The Perfect Candidate Doesn't Exist - And That's Perfectly Okay

You have an open position, and it beckons. The siren song of possibility becomes too much to endure. Pretty soon, you have a list of "needed" experience and qualifications for the job that looks more like a letter to Santa Claus.

Caught up in the dream, you believe this perfect candidate exists somewhere. You embark on a quest to find your ideal new hire - and no matter how often you're dashed against the rocks of reality, you keep searching.

But what if you knew the perfect candidate doesn't exist?

What you've created on paper isn't a person. Meanwhile, you may have overlooked several candidates who have the passion, curiosity and adaptability to grow into the role - because they're missing some specific bit experience your wish list touted as "essential."

Coming Back to Earth: What to Do When Your Perfect Candidate Doesn't Exist

First: don't throw out the list!

While your wish list may not match any flesh-and-blood candidate precisely, it does accurately reflect an ideal - the place every candidate should (a) strive to be; and (b) demonstrate the necessary abilities and motivation to achieve. It's a good end point, just not a good starting point.

Hang onto this list, but set it aside for a moment.

Finding Clarity: "Needs" vs. "Wants" in the Hiring Process

Next: it's time to start a second list.

Your wish list reached for the stars, but this second list needs to stay firmly on the ground. In this list, write down the position's regular daily job duties; the tasks this person needs to do from day to day.

Then, for each task, note the specific experience, education, abilities or traits required to do the task competently. Remember to distinguish between "competent" and "perfect." Add the skills required for a candidate to work toward "ideal" status, such as curiosity, self-driven learning and a willingness to seek out and apply feedback.

If this list of skills and traits ends up being much shorter than the first one, it's likely because you're beginning to zero in on those traits that are needed for the position, rather than those that are merely wanted.

But don't write that job posting just yet!

Separating "Good" From "Good Enough": Defining the What and Who of Top Candidates

So the perfect candidate doesn't exist - but outstanding candidates do. How do you attract them to your hiring process?

Start by answering the "What"s:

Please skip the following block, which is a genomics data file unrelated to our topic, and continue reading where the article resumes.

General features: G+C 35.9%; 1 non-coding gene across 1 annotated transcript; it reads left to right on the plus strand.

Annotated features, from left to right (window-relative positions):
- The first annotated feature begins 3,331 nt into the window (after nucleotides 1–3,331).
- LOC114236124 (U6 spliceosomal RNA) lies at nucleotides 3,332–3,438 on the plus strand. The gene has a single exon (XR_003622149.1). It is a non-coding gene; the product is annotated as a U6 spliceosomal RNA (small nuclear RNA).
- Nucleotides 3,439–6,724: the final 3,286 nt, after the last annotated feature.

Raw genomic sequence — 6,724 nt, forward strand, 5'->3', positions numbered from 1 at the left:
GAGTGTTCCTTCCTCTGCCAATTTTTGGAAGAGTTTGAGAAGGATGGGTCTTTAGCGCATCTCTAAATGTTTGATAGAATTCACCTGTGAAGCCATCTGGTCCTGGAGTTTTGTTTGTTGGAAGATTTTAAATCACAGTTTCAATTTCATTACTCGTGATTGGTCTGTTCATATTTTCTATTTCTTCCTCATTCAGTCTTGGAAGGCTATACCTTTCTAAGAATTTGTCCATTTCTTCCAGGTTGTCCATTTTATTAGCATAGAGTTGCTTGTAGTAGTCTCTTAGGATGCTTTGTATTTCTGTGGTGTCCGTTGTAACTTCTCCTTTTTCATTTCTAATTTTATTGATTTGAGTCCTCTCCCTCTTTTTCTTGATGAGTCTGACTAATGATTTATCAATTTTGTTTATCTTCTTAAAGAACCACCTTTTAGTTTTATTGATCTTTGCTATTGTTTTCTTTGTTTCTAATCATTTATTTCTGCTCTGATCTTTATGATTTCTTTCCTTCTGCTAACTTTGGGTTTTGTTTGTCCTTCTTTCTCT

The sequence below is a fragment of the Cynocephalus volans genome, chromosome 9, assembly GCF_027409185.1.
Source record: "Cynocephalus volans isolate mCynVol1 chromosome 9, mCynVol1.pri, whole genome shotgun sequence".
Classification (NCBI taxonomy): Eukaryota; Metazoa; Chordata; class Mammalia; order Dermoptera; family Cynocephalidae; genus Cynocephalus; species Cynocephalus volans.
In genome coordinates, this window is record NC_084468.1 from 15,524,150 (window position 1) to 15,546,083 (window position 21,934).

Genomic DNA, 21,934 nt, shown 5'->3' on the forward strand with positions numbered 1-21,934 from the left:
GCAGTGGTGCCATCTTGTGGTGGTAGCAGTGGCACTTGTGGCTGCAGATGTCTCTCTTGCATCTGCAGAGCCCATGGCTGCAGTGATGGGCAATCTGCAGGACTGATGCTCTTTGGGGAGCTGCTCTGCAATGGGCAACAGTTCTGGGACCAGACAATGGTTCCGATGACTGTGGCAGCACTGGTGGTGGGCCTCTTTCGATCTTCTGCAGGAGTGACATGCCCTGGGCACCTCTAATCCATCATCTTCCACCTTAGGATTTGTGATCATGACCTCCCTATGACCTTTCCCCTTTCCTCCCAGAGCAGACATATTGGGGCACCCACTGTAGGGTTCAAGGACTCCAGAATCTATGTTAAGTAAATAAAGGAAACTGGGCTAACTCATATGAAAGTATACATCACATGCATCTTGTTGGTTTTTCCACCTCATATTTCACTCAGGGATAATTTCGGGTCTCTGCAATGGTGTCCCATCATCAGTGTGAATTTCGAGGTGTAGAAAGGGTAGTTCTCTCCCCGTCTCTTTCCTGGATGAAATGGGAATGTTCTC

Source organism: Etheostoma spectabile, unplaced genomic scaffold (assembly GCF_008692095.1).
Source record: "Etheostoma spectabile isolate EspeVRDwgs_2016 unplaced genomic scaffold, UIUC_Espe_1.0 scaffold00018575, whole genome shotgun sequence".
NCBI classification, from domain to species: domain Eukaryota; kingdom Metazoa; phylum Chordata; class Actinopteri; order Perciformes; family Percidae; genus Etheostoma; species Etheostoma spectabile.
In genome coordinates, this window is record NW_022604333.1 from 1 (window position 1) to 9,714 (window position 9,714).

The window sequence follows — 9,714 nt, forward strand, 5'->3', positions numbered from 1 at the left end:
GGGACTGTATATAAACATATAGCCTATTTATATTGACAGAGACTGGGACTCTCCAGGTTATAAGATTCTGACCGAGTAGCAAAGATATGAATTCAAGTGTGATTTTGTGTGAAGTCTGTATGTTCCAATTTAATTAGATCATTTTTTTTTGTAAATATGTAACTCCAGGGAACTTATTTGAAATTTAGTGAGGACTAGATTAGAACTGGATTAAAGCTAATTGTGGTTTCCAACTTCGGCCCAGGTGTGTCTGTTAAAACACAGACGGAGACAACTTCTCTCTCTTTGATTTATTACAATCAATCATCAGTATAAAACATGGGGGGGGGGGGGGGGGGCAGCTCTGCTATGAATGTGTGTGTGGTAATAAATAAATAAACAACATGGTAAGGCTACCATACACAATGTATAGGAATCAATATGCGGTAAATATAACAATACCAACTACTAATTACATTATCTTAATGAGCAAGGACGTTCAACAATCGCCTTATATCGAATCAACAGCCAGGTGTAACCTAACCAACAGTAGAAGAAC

What specific accomplishments does this position need to achieve? For each point, try to craft SMART goals - goals that are Specific, Measurable, Achievable, Realistic, and Time-Based. Top candidates want to know exactly what they're expected to achieve.

What specific day-to-day job tasks move the person who does them closer to one or more of these goals? Take note of these tasks - you'll want to list them in the final job description.

What skills are required to complete each of those tasks? Here's where both your "ideal" and "real" lists come in. Note which traits - from technical knowledge to "soft skills" like communication or team building - are essential to complete a particular task.

Use the "What" to Find the "Who"

By now, you've probably got a much clearer view of the specific skills, experience, and education that a candidate will need to succeed in this position. Start by basing a job posting on this information - but don't toss your lists when you're done.

Once your job posting is available and candidates start applying, you'll want to use the same set of criteria to evaluate candidates. Here's how.

  1. Assign every criterion a value between 1 and 10. "10" criteria are 100 percent essential - you won't hire any candidate who doesn't meet them. The rest receive values based on their relative importance.
  2. Add up the numbers to determine the maximum possible score.
  3. Decide what minimum score you will accept.

Then, use this rubric to evaluate candidates at both the resume and interview stages. Any candidate who doesn't reach the minimum gets eliminated; remaining candidates can be compared on the basis of their scores.

By creating a rubric and measuring each candidate according to the same set of criteria, you make it easier to compare candidates who may otherwise differ greatly in when, where, and how they developed their essential skill sets. You create a set of notes you can use to discuss candidates with a fresh mind, days after their interview. And you build a "paper trail" that can help protect your organization against any claims of hiring discrimination or wrongdoing.